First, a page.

Waiting for the concert to start

Needless to say, she was amazing. The stage, featuring a photo of her highly-recognizable (and beautiful) eyes, was on one end of the arena. Our seats were in the center on the premier level. I had read that she also sang on a smaller stage in the middle of the audience; but imagine our surprise when she came rising up right in front of us, singing her first song, the blockbuster hit "Hello." The crowd went wild. I burst into tears, before starting to scream like everyone else! Adele then walked through her fans and up onto the main stage. Who else would dare do such a thing?

 
"Hello"
 
Her voice, of course, was glorious. People sang along—which Adele actually encouraged—but for the most part, you could hear a pin drop while she was singing. I'm guessing we were all equally in awe of her talent. Between songs, she engaged with the audience, inviting three 11-year-old girls onto the stage for photos and, in her typically earthy language, provided the backstory to every song. At one point, Tim, who usually avoids all things Adele, turned to me and whispered, "She sounds like Eliza Doolittle!," which she indeed did.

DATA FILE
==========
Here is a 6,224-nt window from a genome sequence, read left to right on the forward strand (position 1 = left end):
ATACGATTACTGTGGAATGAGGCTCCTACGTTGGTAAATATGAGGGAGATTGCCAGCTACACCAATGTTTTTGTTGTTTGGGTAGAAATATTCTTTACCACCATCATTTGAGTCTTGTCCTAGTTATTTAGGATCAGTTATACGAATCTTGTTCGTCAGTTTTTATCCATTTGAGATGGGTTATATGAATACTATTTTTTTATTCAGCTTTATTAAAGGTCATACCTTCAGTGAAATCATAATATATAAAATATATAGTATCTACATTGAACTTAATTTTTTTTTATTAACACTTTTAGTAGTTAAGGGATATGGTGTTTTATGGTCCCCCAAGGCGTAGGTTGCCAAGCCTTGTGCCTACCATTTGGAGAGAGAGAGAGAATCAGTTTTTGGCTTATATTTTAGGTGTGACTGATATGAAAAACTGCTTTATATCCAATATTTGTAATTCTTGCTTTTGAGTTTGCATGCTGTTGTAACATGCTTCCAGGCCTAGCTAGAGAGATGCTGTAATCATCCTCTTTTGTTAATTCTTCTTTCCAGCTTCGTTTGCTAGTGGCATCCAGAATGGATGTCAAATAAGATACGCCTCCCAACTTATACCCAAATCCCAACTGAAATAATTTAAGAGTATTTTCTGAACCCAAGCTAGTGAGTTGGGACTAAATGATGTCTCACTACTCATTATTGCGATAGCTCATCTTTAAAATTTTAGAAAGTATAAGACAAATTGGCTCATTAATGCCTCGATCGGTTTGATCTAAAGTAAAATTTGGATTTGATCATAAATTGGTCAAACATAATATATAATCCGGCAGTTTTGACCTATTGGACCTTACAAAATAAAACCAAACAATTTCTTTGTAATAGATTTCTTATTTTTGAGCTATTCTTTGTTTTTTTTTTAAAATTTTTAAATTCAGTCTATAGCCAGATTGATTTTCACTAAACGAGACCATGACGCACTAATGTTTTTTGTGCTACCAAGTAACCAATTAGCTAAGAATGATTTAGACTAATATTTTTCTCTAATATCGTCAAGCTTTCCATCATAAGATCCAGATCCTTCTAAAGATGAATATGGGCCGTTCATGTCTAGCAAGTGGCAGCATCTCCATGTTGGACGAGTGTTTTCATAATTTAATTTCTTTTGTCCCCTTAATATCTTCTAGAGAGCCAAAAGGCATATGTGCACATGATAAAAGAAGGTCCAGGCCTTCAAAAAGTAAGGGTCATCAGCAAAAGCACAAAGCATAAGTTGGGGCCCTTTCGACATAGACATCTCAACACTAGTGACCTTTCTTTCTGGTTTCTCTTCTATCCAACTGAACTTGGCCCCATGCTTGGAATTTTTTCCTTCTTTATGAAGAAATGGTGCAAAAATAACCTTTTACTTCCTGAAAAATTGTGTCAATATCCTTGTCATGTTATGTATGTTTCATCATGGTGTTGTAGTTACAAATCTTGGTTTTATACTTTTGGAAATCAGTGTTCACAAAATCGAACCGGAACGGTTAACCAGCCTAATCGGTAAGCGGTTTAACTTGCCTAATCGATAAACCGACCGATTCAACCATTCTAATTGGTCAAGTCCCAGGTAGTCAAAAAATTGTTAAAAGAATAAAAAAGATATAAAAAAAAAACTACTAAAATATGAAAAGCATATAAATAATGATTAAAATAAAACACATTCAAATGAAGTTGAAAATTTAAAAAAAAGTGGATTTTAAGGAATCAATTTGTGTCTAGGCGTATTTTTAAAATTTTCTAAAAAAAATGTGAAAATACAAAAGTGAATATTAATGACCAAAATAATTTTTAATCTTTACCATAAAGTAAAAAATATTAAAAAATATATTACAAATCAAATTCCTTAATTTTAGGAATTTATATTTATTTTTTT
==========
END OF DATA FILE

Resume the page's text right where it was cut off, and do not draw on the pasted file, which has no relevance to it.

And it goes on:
On the main stage
 
I would have liked more singing and less talk, but this is what makes Adele Adele and is why she's so beloved. Everyone who has ever suffered a broken heart can relate to her music and matter-of-fact persona. Not too deep down, she's just like us.

 

The concert ended back on the center stage with Adele singing "Set Fire to the Rain," while water poured all around her. Her encore ended with "Rolling in the Deep," the song that made me love her four years ago at the Grammys. It was all just about perfect.

 
Before the rain started to fall

 
Me, looking all girly-girl for Adele
 
P.S. I forgot to mention that in the middle of one particularly moving song, we suddenly heard screams to our left. There, just two rows in front of us, was a young man, down on his knee, proposing to his girlfriend. She accepted as everyone in our section applauded. Only at an Adele concert!